The idea of avoiding 1 on a black key is a fine principle – our system of fingering scales is based on this premise. The pedagogues back in the day probably saw that some students would twist or otherwise lurch/thrust the thumb in order to get it to the black key. But when we are not playing ascending/descending scale passages, there are plenty of times when we might use 1 on a black key.

This is a passage that is often brought to a lesson in search of a solution to get it smooth and at tempo.

The editor of this edition of Haydn’s Finale (Hob XVI/10) from the upbeat to bar 15-18 has fingered the sequence the same way the first three times but the last time he has fingered it to avoid the thumb on a black key. In doing so he causes a stretch between the 2 and the 3 from F-sharp to A on beat 2 of bar 18.

I weigh up the pros and cons with my student: if we play with a thumb on the black key, we have to move the finger/hand/arm IN towards the fallboard (con) but in doing so we maintain the same fingering over the course of the sequence (pro) and we avoid a stretch between the 2 and the 3 (between F-sharp and A) (another pro).

I’m happy enough with either choice as long as the student weighs them both up. For a student with a larger hand span, either is usually possible. For a young/small handed student, the stretch over 2-3 may cause problems with the tone, evenness and speed.

If I have to, I can show my student three other editions with alternative fingering and Haydn's with no fingering indicated.

Example: Odd Fingering Choices – Possibly for Consistency

In bars 11-14 of the same piece, the beginning of each phrase is the same, but the first time has a strange 1 in the middle of the passage. Bar 11-12 fits under the fingers perfectly well without a 1 cross in the middle of it. Is this a typesetting mistake?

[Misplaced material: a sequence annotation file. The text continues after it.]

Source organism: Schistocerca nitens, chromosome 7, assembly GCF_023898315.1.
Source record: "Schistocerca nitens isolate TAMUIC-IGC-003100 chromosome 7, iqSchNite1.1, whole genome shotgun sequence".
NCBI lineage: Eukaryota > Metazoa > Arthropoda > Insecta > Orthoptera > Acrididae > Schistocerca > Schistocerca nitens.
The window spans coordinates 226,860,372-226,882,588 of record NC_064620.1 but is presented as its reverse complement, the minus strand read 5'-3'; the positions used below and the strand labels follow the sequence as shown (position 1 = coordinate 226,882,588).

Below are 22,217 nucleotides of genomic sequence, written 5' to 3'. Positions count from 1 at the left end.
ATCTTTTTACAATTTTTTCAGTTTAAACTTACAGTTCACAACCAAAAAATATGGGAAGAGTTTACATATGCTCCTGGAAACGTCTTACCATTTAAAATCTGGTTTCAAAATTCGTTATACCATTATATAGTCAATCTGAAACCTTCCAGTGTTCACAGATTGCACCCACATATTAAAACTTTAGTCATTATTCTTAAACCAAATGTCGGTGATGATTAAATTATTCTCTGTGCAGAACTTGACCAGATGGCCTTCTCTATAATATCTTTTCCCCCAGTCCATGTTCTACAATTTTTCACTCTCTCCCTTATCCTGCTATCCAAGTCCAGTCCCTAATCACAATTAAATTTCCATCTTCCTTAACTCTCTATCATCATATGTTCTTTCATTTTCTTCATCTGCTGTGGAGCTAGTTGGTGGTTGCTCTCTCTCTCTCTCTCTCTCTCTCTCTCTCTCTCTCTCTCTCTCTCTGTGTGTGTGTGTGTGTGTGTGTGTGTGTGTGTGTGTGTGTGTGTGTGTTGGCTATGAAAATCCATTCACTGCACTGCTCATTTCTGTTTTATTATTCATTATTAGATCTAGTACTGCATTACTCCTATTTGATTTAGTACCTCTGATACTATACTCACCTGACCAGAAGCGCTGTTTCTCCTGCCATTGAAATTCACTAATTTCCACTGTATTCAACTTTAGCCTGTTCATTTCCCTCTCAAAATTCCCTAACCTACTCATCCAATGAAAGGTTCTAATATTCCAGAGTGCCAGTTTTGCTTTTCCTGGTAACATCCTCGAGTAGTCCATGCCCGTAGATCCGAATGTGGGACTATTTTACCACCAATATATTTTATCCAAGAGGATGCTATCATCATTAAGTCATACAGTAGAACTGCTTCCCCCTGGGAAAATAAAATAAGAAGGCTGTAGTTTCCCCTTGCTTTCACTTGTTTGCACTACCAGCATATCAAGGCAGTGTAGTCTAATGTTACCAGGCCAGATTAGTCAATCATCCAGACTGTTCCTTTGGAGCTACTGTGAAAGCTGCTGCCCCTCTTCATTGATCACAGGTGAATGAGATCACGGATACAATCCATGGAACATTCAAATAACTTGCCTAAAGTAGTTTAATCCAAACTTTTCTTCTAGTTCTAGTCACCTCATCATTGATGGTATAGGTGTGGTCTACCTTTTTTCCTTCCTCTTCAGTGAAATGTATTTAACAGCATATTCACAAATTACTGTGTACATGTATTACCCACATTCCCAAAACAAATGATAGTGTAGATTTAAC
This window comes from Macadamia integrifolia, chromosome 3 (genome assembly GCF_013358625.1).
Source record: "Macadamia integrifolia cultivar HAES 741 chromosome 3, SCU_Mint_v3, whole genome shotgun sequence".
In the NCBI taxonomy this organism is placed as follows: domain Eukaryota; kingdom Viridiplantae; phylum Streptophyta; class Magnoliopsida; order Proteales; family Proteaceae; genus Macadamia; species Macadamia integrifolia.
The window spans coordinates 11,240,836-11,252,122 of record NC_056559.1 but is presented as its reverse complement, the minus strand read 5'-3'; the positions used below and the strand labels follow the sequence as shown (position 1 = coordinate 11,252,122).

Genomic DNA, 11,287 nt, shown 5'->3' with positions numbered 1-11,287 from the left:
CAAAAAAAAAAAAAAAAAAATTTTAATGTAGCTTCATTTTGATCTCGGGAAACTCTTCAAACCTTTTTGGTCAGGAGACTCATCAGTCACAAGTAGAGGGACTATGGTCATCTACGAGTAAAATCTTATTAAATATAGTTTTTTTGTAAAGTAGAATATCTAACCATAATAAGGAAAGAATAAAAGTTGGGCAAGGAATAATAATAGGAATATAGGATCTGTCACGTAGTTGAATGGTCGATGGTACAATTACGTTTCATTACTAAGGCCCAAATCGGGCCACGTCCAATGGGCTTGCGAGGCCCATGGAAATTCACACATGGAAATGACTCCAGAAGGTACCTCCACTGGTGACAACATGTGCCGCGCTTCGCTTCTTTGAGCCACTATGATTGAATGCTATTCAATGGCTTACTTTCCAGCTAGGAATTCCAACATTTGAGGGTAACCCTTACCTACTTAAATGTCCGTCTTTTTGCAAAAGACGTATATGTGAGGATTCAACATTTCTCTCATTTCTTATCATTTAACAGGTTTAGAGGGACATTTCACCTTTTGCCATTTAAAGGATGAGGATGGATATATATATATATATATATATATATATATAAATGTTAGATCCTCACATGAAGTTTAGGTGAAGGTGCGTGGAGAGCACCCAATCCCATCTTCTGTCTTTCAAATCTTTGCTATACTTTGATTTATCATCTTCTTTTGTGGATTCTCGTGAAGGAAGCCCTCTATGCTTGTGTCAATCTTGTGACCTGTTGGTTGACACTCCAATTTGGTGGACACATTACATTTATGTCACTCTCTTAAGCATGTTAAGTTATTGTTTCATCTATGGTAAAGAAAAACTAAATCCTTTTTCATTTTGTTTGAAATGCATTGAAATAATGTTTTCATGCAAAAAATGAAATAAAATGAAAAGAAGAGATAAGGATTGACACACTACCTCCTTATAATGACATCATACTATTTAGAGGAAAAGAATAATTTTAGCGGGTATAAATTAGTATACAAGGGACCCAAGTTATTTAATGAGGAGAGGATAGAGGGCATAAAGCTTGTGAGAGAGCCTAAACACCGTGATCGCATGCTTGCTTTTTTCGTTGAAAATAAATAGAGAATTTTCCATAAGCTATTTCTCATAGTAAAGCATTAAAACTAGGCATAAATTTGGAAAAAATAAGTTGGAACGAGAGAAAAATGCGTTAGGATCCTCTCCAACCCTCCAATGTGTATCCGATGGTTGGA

Probably not. It seems the editor wants bar 11-12 to be consistently fingered with bar 13-14 even though the passages go in different directions.

For consistency’s sake, we would take a 2 on the F-sharp in bar 13 as was done in bar 11, but he indicates a 4 on the G in the next bar. If we are to do the cross, wouldn't it be easier to go straight to 3 on the F-sharp (so the 4 is already in place for the G)?

Personally, I’d avoid all this complication and try the alternative fingering that I have indicated above 13-14.

Example: Excessive Reliance on Legato fingering

Legato fingering is fine if it possible in the hands, but it seems that editors obsessively work out fingering so that the pedal never needs to be used, which is more the pity. Kids love to use the pedal and there is a place for pedalling to create resonance and various tone colours.

In the Schirmer Edition of Burgmüller’s Op 100 (The Little Reunion), there is a fingering given for sixths at the end of the piece.

In my hands (reasonably large) this fingering is fine, but it does feel stretchy and the hand shape constantly changes. It definitely doesn’t work in a small hand.

I’m guessing that the editor’s intention is to make the sixths as legato as possible. The bottom part is legato 1-2-1 but the top (melodic) part has two 5s in a row, which will not allow the top line to be legato. I think this misses the point of the legato indication and I would be on the lookout for something that would connect the top line rather than the inner line.